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The Fuller Building, 41 East 57th Street, 9th Floor New York City, NY 10022 United States 212.535.8810
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$ 25,000

Still Life of Flowers in a White Vase

Documentation Signed
Documentation Notes Signed (at lower right): G.H. Hall/ 1860
Period 19th Century
Materials Oil on canvas
Dimensions
W. 12 in; H. 14.38 in;
W. 30.48 cm; H. 36.53 cm;
Condition Excellent.
Creation Date 1860
Description Signed and dated (at lower center): G. H. Hall / 1860

George Henry Hall was a popular and highly esteemed American artist, “in his time . . . the best-known specialist of still life in the mid-nineteenth century” (William H. Gerdts, Painters of the Humble Truth: Masters of American Still Life, 1801–1939 [1981], p. 93). Born in Manchester, New Hampshire, Hall was initially a self-taught portrait and genre painter, working in Boston from 1842 to 1849. He began to exhibit at the Boston Athenaeum in 1846 and showed there regularly through 1868. In 1848, Hall extended his patronage circle to New York City, selling three pictures to the American Art-Union. Although Hall hoped to travel to Italy to hone his artistic skills, he amended his plan and agreed to study at the academy in Düsseldorf, Germany, which was becoming an important training ground for American painters. More than offering just encouragement, the Art-Union subsidized Hall’s German study with the purchase of seven canvases in 1849.

Hall remained in Düsseldorf for one year, moved to Paris for further study, and then went on to Rome before returning to New York in 1852. Although the Art-Union ceased operations in 1852, Hall settled in New York and exhibited his European-inspired genre and figure paintings (along with an occasional portrait) at the National Academy of Design, where he was elected an associate academician. In 1857, Hall showed “Sweet Peas: A Study from Nature” at the N.A.D. and “A Study of Sweet Peas” at the Boston Athenaeum, the first records of his exhibiting the still-life subjects for which he was to become well-known. As the subtitle “A Study from Nature” indicates, Hall’s early still-life work was influenced by the painting aesthetic of “truth to nature,” the rallying cry of the English art critic and arbiter of taste, John Ruskin. Hall’s still-life paintings of the 1850s and 1860s are precisely drawn and colored evocations of fruits and flowers, very much consistent with the style of the American Pre-Raphaelites.

Hall exhibited energetically throughout his career and was a constant presence in the major annual exhibitions of his day. In addition to The Boston Athenaeum, the American Art-Union, and the National Academy of Design, Hall also showed at the Pennsylvania Academy of the Fine Arts, Philadelphia, from 1853; the Brooklyn Art Association, New York, from 1861; The Boston Art Club, in 1881 and 1889; the Art Institute of Chicago, in 1888; and in London, at Grosvenor Gallery, in 1889 and 1890. In 1868 he was elected an academician at the National Academy of Design, taking an active role there as treasurer and as a member of the governing council at various times. He also belonged to the Century Club in New York City and frequently exhibited his pictures there, where they were seen by the artistic and literary elite of the time.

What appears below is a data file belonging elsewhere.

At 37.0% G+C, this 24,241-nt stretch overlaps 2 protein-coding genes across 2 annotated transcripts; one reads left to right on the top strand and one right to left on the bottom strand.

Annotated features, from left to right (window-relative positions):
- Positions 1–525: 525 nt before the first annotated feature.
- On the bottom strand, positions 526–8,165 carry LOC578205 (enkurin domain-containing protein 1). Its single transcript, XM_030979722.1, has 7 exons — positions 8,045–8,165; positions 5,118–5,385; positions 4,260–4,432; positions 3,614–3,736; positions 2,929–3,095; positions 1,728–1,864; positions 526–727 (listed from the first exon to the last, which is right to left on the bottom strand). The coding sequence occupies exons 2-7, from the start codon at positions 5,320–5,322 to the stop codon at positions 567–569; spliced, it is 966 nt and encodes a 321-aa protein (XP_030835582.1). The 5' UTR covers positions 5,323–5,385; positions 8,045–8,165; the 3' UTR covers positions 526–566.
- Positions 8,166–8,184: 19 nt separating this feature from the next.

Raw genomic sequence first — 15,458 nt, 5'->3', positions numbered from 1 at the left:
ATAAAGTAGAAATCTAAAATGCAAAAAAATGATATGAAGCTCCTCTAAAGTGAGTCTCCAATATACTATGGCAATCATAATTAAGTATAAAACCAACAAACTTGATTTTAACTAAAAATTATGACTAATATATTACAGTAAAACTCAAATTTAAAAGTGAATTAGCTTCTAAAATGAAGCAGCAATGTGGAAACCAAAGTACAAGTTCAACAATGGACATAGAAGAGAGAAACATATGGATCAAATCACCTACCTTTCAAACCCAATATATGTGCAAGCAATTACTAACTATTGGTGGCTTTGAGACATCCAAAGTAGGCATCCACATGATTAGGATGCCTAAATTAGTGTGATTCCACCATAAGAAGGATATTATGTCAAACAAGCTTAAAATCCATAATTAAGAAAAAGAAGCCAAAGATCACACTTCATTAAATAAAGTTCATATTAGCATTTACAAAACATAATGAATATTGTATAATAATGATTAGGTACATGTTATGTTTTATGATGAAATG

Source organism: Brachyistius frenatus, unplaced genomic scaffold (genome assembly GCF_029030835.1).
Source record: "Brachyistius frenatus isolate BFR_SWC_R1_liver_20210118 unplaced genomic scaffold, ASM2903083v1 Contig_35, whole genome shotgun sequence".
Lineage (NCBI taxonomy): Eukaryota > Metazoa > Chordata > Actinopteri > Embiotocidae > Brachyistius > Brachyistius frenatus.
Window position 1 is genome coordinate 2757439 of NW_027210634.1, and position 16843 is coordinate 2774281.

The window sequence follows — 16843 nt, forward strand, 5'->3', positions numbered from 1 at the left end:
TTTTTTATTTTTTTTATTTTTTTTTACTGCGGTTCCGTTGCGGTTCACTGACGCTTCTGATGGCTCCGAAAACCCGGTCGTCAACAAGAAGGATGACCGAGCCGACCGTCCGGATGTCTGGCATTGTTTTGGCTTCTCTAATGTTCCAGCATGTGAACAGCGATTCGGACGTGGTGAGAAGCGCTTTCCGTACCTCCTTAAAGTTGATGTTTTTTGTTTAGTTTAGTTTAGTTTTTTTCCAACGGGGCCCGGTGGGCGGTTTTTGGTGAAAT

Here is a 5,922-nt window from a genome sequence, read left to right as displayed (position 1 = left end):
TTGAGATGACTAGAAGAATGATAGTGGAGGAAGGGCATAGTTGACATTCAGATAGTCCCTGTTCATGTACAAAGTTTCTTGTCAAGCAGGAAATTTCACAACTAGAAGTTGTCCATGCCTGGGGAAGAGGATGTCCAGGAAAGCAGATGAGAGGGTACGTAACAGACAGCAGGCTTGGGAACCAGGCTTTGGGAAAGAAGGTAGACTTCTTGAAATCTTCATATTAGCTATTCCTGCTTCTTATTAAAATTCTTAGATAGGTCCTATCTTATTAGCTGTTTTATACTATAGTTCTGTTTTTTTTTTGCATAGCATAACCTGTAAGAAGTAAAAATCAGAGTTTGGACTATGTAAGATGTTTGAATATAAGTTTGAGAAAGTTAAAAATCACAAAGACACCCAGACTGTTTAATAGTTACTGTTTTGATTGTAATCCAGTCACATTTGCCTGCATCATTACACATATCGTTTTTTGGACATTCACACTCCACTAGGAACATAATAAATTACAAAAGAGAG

In the 1860s, Hall concentrated on still-life painting, a choice that appears to have been very financially rewarding. “The Cosmopolitan Art Journal” singled Hall out in a March 1860 article, “The Dollars and Cents of Art,” noting the handsome prices the artist was receiving for his still-life paintings (as cited in William H. Gerdts, op. cit., p. 93). Like a number of American artists, Hall periodically sold groups of his canvases in consolidated sales in order to raise money for foreign travel.

Though never an expatriate, Hall demonstrated by his frequent and lengthy trips a great zest for the life of an American artist in Europe. He spent an accumulated twenty-one years of his career on the Continent, primarily in Spain and Italy. In 1872, Hall went to Italy and lived for a year in Rome before marrying a woman from Capri. In 1875 and 1876, he traveled to Egypt and Palestine, extending his search for exotic subject matter and fanciful bric-a-brac to satisfy American tastes. Hall returned to Italy for a four-year stay in 1883. During this trip, he established a close friendship with two expatriate American painters who were themselves best friends, Elihu Vedder and Charles Caryl Coleman. Coleman had owned a villa on Capri since 1880.

In the decade of the 1870s, Hall resumed figure and genre work, while continuing his successful career as a still-life painter. In addition to extensive travel, he established studio/residences both in New York City and in the Catskill mountains. Beginning in 1867, Hall spent summers in the Catskills, near the village of Palenville. From 1874 to 1883, he was a tenant at the famous Studio Building on West 10th Street in Greenwich Village, the center of New York City art life. In Palenville, Hall contributed to the local color by covering the chimney of his studio cottage with tiles he brought home from Spain, a design choice sufficiently idiosyncratic and exotic that the Hall cottage become one of the local tourist attractions.

When Hall painted “Still Life of Flowers in a White Vase” in 1860, he was enjoying his first crest of popularity as a still-life painter. Here Hall puts these lovely and delicate flowers into a porcelain case and places them on his characteristic polished wood table, offering the viewer an image of grace, elegance and simple domestic charm.
Styles / Movements Realism
Dealer Reference Number APG 8792
Incollect Reference Number 198098
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